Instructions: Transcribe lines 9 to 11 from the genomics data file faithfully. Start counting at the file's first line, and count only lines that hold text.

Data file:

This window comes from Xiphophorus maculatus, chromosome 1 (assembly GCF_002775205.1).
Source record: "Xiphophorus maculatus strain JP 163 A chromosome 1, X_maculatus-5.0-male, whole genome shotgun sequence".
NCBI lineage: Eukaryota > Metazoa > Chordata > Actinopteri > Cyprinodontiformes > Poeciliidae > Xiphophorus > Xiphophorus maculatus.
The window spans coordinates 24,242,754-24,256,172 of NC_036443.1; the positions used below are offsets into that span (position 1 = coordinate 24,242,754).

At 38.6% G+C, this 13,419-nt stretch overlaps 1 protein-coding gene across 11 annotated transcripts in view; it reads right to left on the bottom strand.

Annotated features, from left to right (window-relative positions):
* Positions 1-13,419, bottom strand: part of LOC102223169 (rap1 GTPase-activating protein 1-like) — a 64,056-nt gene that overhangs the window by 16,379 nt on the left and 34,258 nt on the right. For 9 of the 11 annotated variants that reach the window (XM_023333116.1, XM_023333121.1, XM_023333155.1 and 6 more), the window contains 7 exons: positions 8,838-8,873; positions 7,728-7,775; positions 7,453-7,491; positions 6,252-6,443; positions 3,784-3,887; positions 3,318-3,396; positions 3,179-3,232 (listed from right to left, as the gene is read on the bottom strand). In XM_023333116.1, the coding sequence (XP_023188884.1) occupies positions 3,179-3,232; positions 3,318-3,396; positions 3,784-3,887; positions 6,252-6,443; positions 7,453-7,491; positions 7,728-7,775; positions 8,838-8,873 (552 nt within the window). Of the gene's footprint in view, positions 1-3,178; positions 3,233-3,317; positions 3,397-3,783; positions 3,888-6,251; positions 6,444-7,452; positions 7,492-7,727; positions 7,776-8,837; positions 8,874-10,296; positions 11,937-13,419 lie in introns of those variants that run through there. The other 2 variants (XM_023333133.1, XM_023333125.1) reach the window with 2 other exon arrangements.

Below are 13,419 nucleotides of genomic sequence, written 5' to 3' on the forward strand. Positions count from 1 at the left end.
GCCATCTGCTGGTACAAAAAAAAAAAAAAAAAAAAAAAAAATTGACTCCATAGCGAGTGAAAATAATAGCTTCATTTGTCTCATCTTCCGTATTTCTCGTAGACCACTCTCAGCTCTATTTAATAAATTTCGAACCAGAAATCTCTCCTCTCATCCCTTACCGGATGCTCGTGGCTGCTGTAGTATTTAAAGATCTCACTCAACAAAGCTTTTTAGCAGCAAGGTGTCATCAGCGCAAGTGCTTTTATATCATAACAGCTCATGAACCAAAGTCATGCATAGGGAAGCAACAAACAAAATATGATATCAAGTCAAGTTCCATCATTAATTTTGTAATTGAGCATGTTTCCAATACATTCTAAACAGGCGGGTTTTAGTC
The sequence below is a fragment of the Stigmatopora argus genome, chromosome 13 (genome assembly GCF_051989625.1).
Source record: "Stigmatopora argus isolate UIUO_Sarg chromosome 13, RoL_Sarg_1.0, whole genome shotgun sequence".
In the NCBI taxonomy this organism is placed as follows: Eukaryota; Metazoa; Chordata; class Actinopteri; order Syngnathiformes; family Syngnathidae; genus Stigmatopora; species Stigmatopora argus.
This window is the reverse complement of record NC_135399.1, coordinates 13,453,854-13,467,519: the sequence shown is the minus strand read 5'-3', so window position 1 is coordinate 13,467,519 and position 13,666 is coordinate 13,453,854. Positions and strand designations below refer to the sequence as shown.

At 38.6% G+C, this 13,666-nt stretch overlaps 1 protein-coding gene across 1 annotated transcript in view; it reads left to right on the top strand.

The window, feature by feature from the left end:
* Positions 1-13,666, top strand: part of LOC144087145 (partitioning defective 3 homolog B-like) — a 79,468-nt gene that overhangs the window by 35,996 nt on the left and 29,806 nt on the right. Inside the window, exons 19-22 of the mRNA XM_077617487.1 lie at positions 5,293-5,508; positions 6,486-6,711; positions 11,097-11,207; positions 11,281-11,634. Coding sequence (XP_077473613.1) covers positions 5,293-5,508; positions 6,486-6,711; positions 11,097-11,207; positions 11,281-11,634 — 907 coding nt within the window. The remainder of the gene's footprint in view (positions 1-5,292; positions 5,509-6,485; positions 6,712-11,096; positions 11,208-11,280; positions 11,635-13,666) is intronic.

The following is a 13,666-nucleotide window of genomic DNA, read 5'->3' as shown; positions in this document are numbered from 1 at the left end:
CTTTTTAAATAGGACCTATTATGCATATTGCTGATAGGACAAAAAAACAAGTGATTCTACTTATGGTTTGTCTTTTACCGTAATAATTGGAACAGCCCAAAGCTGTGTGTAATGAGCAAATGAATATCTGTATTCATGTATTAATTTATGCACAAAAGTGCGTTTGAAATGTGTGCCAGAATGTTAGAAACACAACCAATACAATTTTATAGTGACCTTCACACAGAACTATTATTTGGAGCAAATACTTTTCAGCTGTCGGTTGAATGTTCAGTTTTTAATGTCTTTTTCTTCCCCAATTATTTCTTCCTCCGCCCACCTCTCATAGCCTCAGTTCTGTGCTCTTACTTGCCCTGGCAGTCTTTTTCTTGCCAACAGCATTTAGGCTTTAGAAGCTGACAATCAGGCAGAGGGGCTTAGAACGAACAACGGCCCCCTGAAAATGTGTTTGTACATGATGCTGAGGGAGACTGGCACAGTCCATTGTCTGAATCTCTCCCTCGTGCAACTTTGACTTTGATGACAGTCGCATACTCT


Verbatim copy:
GCCATCTGCTGGTACAAAAAAAAAAAAAAAAAAAAAAAAAATTGACTCCATAGCGAGTGAAAATAATAGCTTCATTTGTCTCATCTTCCGTATTTCTCGTAGACCACTCTCAGCTCTATTTAATAAATTTCGAACCAGAAATCTCTCCTCTCATCCCTTACCGGATGCTCGTGGCTGCTGTAGTATTTAAAGATCTCACTCAACAAAGCTTTTTAGCAGCAAGGTGTCATCAGCGCAAGTGCTTTTATATCATAACAGCTCATGAACCAAAGTCATGCATAGGGAAGCAACAAACAAAATATGATATCAAGTCAAGTTCCATCATTAATTTTGTAATTGAGCATGTTTCCAATACATTCTAAACAGGCGGGTTTTAGTC
The sequence below is a fragment of the Stigmatopora argus genome, chromosome 13 (genome assembly GCF_051989625.1).
Source record: "Stigmatopora argus isolate UIUO_Sarg chromosome 13, RoL_Sarg_1.0, whole genome shotgun sequence".